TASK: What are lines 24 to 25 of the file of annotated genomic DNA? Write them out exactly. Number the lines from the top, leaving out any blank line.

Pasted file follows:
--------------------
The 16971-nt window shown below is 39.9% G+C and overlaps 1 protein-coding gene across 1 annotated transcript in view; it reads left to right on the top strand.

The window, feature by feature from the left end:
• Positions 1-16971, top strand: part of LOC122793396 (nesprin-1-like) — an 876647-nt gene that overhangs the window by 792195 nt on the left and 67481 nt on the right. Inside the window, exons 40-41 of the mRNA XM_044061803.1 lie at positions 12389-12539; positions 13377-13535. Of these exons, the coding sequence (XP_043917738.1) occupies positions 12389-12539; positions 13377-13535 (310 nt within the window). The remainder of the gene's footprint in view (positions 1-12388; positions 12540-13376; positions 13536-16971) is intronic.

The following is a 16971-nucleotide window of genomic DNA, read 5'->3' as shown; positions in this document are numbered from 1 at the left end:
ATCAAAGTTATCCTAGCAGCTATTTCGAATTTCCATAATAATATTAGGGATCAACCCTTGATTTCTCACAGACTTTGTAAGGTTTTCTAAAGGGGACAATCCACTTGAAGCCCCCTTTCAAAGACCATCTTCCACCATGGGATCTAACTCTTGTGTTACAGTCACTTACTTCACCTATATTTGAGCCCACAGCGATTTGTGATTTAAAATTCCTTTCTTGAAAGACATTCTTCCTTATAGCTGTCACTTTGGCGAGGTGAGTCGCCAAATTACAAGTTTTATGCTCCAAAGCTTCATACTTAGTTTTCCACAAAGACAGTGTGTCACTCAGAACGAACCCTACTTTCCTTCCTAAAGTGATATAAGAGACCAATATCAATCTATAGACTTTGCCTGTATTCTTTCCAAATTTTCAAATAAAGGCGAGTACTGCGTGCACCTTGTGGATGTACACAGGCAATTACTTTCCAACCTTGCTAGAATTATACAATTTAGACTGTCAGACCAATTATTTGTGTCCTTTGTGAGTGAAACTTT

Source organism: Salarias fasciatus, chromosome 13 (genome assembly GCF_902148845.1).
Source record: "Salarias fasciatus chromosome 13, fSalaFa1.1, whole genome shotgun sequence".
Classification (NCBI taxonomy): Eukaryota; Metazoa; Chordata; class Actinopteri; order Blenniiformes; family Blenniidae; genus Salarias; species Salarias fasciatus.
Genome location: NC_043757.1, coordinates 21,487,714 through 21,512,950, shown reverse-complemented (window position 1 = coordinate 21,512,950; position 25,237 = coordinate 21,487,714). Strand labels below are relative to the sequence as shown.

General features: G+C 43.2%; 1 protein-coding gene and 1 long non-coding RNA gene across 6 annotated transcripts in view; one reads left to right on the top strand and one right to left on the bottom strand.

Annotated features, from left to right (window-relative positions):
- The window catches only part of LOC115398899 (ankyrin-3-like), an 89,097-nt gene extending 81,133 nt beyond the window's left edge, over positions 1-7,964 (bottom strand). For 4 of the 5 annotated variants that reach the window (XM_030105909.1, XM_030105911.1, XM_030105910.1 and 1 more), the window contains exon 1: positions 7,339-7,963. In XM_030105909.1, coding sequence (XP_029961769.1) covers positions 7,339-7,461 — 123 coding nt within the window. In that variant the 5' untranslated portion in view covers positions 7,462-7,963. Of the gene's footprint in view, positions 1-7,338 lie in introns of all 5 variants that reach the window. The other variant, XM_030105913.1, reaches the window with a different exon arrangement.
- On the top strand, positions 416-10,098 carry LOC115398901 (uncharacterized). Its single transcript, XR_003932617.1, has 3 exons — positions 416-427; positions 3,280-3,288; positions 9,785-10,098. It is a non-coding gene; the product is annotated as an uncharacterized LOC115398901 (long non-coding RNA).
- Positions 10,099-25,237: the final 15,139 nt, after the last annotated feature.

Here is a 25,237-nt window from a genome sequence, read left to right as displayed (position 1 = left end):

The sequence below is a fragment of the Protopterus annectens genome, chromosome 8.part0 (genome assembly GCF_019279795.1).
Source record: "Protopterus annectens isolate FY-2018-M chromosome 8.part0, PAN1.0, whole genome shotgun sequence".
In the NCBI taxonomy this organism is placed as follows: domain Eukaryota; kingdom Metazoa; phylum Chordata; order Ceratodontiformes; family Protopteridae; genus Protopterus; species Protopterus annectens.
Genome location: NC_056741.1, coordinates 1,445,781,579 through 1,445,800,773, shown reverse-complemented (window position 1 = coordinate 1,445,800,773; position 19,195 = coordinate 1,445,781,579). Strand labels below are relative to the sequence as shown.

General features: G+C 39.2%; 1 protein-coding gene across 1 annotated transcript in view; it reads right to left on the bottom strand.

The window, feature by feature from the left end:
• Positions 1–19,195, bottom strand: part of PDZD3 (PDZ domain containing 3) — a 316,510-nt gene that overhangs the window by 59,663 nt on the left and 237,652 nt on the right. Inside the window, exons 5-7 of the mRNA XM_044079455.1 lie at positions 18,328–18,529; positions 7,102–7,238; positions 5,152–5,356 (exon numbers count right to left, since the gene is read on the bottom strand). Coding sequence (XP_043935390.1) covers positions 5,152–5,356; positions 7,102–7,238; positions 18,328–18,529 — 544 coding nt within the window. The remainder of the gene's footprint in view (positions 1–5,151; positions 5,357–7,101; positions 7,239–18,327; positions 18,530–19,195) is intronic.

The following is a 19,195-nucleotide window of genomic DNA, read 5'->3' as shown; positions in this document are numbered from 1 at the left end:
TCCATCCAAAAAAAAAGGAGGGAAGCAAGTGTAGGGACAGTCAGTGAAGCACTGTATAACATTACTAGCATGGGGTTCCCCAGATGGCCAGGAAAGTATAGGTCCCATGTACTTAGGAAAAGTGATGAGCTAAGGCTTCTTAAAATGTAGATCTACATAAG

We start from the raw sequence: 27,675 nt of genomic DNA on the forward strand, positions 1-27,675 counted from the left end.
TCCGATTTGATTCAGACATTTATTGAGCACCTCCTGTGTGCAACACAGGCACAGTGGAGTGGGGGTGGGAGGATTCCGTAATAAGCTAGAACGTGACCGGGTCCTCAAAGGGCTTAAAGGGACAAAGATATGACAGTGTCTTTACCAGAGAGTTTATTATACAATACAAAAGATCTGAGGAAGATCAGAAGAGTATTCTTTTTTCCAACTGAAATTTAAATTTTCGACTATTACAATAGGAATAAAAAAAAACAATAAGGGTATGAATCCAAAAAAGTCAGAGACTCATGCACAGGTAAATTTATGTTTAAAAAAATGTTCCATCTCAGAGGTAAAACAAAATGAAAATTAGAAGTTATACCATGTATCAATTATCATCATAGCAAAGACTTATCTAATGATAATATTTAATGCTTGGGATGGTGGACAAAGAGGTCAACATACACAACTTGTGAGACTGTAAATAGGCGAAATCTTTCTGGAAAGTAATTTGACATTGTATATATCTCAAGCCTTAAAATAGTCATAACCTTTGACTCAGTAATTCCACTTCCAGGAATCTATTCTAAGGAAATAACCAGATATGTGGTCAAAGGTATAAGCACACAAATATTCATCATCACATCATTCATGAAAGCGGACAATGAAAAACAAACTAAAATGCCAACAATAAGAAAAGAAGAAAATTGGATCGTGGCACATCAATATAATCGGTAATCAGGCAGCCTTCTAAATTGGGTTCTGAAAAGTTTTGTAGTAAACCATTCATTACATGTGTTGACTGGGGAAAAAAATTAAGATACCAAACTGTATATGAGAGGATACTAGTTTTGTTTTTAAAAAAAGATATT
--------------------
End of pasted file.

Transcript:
TCCATCCAAAAAAAAAGGAGGGAAGCAAGTGTAGGGACAGTCAGTGAAGCACTGTATAACATTACTAGCATGGGGTTCCCCAGATGGCCAGGAAAGTATAGGTCCCATGTACTTAGGAAAAGTGATGAGCTAAGGCTTCTTAAAATGTAGATCTACATAAG

We start from the raw sequence: 27,675 nt of genomic DNA on the forward strand, positions 1-27,675 counted from the left end.